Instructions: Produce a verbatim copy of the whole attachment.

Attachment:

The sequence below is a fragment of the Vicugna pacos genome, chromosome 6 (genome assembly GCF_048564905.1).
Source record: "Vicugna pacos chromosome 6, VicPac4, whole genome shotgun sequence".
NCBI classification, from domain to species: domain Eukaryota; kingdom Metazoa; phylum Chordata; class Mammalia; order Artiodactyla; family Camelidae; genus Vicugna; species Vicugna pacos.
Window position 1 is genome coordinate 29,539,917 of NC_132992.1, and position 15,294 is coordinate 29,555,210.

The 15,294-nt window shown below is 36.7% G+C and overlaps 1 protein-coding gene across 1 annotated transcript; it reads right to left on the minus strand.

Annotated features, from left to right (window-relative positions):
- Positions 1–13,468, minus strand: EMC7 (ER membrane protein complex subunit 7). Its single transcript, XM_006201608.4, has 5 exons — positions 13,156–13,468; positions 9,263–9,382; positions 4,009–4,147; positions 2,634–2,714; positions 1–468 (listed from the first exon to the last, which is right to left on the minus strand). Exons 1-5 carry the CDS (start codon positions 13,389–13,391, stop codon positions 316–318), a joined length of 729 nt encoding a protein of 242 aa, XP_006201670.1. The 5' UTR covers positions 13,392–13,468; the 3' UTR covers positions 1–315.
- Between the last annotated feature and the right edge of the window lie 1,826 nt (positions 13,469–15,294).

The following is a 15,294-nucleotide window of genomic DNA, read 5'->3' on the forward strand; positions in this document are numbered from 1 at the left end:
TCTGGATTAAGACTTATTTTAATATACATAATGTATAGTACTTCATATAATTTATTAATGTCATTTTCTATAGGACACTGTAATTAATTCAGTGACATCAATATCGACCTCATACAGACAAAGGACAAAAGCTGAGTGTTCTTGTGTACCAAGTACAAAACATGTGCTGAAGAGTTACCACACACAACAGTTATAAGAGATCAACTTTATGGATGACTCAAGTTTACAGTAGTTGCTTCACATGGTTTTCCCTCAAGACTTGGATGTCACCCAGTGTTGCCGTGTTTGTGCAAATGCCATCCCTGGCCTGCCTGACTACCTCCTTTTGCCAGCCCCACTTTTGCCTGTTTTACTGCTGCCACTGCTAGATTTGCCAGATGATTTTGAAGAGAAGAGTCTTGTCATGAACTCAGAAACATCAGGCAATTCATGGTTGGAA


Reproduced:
The sequence below is a fragment of the Vicugna pacos genome, chromosome 6 (genome assembly GCF_048564905.1).
Source record: "Vicugna pacos chromosome 6, VicPac4, whole genome shotgun sequence".
NCBI classification, from domain to species: domain Eukaryota; kingdom Metazoa; phylum Chordata; class Mammalia; order Artiodactyla; family Camelidae; genus Vicugna; species Vicugna pacos.
Window position 1 is genome coordinate 29,539,917 of NC_132992.1, and position 15,294 is coordinate 29,555,210.

The 15,294-nt window shown below is 36.7% G+C and overlaps 1 protein-coding gene across 1 annotated transcript; it reads right to left on the minus strand.

Annotated features, from left to right (window-relative positions):
- Positions 1–13,468, minus strand: EMC7 (ER membrane protein complex subunit 7). Its single transcript, XM_006201608.4, has 5 exons — positions 13,156–13,468; positions 9,263–9,382; positions 4,009–4,147; positions 2,634–2,714; positions 1–468 (listed from the first exon to the last, which is right to left on the minus strand). Exons 1-5 carry the CDS (start codon positions 13,389–13,391, stop codon positions 316–318), a joined length of 729 nt encoding a protein of 242 aa, XP_006201670.1. The 5' UTR covers positions 13,392–13,468; the 3' UTR covers positions 1–315.
- Between the last annotated feature and the right edge of the window lie 1,826 nt (positions 13,469–15,294).

The following is a 15,294-nucleotide window of genomic DNA, read 5'->3' on the forward strand; positions in this document are numbered from 1 at the left end:
TCTGGATTAAGACTTATTTTAATATACATAATGTATAGTACTTCATATAATTTATTAATGTCATTTTCTATAGGACACTGTAATTAATTCAGTGACATCAATATCGACCTCATACAGACAAAGGACAAAAGCTGAGTGTTCTTGTGTACCAAGTACAAAACATGTGCTGAAGAGTTACCACACACAACAGTTATAAGAGATCAACTTTATGGATGACTCAAGTTTACAGTAGTTGCTTCACATGGTTTTCCCTCAAGACTTGGATGTCACCCAGTGTTGCCGTGTTTGTGCAAATGCCATCCCTGGCCTGCCTGACTACCTCCTTTTGCCAGCCCCACTTTTGCCTGTTTTACTGCTGCCACTGCTAGATTTGCCAGATGATTTTGAAGAGAAGAGTCTTGTCATGAACTCAGAAACATCAGGCAATTCATGGTTGGAA